CBO deflates claims on revenues from selling excess properties

The Obama administration's hopes for sizable revenues from impaneling a new body to streamline sales of unused federal real estate took a beating Wednesday when the Congressional Budget Office said the proposal offered in May would actually cost the government money -- as much as $60 million over the next decade.

The Office of Management and Budget has estimated that the plan for an independent federal properties board similar to the Pentagon's Base Realignment and Closure Commission could save the government $15 billion over 10 years. Rep. Jeff Denham, R-Calif., author of a House bill (H.R. 1734) with similar goals for unloading unused and costly to maintain federal properties, has characterized the administration's figure as too low.

"CBO's review of the president's proposal concluded that it was not likely to significantly increase receipts from sales of federal property in part because there is only a limited amount of excess property with significant market value, and there are numerous legal, practical and political obstacles to the sale of such property," Theresa Gullo, deputy assistant director in CBO's budget analysis division, told a hearing of the House Oversight and Government Reform Committee.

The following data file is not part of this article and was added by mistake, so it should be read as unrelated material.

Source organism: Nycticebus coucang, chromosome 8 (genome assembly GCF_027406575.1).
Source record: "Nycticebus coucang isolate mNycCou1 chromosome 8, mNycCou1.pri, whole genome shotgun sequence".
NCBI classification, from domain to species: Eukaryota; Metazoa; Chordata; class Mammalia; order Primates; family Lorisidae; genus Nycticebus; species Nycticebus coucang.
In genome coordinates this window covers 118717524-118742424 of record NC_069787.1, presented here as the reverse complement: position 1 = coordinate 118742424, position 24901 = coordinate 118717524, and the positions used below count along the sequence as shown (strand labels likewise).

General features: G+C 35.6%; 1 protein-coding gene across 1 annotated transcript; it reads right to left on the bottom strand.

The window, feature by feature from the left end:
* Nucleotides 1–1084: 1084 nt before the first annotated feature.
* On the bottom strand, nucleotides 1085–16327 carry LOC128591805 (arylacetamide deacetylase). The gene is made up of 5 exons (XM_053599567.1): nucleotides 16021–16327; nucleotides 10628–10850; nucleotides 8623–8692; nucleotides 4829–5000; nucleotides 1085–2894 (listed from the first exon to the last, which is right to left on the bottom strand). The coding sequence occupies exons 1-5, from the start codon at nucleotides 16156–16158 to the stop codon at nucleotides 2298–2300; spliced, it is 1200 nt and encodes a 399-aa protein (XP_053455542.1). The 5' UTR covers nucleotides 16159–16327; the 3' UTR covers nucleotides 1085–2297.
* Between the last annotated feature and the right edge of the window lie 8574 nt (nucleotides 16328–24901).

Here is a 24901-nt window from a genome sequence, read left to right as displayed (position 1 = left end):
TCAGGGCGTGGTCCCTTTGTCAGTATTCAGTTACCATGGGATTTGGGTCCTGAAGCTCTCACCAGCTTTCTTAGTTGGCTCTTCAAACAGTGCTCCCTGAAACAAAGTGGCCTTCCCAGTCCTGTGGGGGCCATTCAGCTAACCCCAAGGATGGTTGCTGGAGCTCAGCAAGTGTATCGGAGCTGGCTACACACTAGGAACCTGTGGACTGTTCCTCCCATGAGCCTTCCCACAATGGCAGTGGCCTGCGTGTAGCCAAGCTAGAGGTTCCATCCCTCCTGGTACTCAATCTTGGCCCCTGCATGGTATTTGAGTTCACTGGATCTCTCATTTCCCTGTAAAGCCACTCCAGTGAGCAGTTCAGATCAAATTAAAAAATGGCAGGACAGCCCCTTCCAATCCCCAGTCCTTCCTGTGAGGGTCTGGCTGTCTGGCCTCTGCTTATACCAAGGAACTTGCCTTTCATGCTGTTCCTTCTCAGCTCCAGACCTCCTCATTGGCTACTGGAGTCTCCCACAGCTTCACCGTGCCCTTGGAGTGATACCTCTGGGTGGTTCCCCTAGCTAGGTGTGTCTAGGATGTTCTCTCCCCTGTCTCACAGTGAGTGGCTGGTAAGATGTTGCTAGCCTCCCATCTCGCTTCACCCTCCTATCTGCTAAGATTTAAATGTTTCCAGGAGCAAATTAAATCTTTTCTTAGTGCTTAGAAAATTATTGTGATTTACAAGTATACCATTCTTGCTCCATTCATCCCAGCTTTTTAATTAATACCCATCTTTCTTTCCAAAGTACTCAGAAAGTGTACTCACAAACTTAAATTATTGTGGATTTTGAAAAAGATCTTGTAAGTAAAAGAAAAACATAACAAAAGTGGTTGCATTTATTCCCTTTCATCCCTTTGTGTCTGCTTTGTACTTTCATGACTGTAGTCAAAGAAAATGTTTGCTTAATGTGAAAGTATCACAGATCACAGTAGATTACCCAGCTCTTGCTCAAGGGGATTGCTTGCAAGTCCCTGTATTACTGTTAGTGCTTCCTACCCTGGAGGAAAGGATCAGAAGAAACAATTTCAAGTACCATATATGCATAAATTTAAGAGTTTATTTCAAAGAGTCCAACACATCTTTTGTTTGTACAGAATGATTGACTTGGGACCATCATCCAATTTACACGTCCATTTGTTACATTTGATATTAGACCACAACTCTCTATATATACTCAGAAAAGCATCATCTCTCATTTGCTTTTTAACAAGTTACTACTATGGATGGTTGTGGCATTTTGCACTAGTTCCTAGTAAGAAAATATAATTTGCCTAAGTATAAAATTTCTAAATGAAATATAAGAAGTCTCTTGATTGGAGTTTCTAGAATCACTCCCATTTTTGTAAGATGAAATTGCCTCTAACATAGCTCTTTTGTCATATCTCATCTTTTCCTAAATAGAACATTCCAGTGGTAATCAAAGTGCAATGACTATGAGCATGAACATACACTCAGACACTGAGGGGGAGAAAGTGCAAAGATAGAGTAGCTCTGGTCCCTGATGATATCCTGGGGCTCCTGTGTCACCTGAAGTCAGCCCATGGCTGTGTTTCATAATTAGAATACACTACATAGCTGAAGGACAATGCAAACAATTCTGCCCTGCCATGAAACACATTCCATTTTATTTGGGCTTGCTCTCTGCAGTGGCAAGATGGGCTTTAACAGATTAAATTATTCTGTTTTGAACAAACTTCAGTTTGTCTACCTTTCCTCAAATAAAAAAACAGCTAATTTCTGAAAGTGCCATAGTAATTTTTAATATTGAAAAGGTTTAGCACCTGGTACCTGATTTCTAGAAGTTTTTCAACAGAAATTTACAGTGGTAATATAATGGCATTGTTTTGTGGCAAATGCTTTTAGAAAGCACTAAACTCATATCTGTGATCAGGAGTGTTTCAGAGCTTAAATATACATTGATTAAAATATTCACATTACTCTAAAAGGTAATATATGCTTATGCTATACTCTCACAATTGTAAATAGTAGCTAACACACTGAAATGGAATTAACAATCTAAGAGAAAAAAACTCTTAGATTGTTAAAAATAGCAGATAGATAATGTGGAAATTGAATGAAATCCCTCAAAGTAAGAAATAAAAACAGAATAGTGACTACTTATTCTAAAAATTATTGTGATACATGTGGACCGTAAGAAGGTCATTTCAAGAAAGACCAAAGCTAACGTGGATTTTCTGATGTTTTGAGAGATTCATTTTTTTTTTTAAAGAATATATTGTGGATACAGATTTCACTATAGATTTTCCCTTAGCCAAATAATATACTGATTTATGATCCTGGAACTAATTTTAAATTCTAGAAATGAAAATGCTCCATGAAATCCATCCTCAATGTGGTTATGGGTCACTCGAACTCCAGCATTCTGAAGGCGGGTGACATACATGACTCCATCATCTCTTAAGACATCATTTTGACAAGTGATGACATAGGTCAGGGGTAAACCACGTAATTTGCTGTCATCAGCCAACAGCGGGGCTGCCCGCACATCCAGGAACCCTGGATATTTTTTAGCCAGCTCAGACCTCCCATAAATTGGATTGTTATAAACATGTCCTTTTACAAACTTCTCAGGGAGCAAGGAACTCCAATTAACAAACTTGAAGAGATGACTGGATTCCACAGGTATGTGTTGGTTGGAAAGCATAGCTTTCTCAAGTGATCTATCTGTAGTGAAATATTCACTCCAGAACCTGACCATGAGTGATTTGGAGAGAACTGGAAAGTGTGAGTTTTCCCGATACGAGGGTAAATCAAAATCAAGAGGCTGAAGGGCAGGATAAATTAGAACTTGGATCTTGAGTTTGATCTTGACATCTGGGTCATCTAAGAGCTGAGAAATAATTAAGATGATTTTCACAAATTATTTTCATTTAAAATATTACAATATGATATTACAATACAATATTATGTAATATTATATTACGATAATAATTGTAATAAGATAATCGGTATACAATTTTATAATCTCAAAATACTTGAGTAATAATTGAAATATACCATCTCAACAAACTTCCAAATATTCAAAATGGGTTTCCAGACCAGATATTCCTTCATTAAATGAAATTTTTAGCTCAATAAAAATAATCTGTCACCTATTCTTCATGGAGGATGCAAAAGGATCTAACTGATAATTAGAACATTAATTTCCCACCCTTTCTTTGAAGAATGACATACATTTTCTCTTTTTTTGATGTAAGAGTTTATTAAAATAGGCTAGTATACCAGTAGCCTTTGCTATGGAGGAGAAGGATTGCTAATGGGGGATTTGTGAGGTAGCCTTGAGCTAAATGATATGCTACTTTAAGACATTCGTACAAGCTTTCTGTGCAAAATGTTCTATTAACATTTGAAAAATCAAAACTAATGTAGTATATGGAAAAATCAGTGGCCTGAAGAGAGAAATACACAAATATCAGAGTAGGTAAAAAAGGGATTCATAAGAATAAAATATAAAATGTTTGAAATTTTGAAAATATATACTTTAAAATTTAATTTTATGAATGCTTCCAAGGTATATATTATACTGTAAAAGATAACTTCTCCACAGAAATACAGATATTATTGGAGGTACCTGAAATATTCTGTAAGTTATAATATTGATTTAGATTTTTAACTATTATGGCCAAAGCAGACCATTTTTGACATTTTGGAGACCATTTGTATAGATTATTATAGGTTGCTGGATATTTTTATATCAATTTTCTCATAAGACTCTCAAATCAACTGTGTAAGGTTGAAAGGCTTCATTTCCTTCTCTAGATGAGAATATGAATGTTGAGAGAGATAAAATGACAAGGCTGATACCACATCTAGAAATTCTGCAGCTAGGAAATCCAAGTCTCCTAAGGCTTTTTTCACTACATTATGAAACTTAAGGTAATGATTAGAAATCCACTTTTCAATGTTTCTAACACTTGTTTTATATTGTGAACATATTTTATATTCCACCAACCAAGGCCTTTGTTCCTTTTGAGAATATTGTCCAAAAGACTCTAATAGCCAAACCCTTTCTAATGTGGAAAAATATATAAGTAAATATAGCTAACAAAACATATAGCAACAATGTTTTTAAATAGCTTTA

Hence, Gullo said, CBO estimates that discretionary spending to identify and prepare property for sale or transfer would total $420 million over 2012 to 2016, after which some savings could materialize. Many of the properties the administration has deemed unneeded "are not valuable," she said. Some are owned by the Defense Department and wouldn't be covered by the legislation, and are simply being demolished.

CBO studied past efforts to dispose of large obsolete federal properties such as the Presidio in San Francisco, Governors Island in New York City and the Old Chicago Main Post Office, all of which took years to process and failed to produce the revenues that were expected, Gullo said.

To successfully increase the proceeds from disposing of federal properties, Gullo added, legislation likely would have to create clearer incentives for agencies to sell (rather than give away) property; exempt property from federal laws that discourage or impede sales; and be very specific about which properties must be sold.

The hearing, called by Chairman Darrell Issa, R-Calif., to highlight the new CBO findings, offered time in the spotlight to three House members who have introduced legislation to accelerate disposal of federal properties.

In addition to Denham, who chairs the House Transportation and Infrastructure subcommittee on federal buildings, the panel heard from Rep. Mike Quigley, D-Ill., whose bill (H.R. 1205) would seek to bring transparency to the property sales process by requiring the General Services Administration to deliver an updated list to Congress annually and post it online for the public. "Putting it online will help other agencies learn of properties they don't know about," said Quigley. He also questioned the accuracy of some GSA descriptions of properties, recounting how his staff visited one in his home state that the Agriculture Department had characterized as being in "excellent condition" but instead was a "dilapidated mess."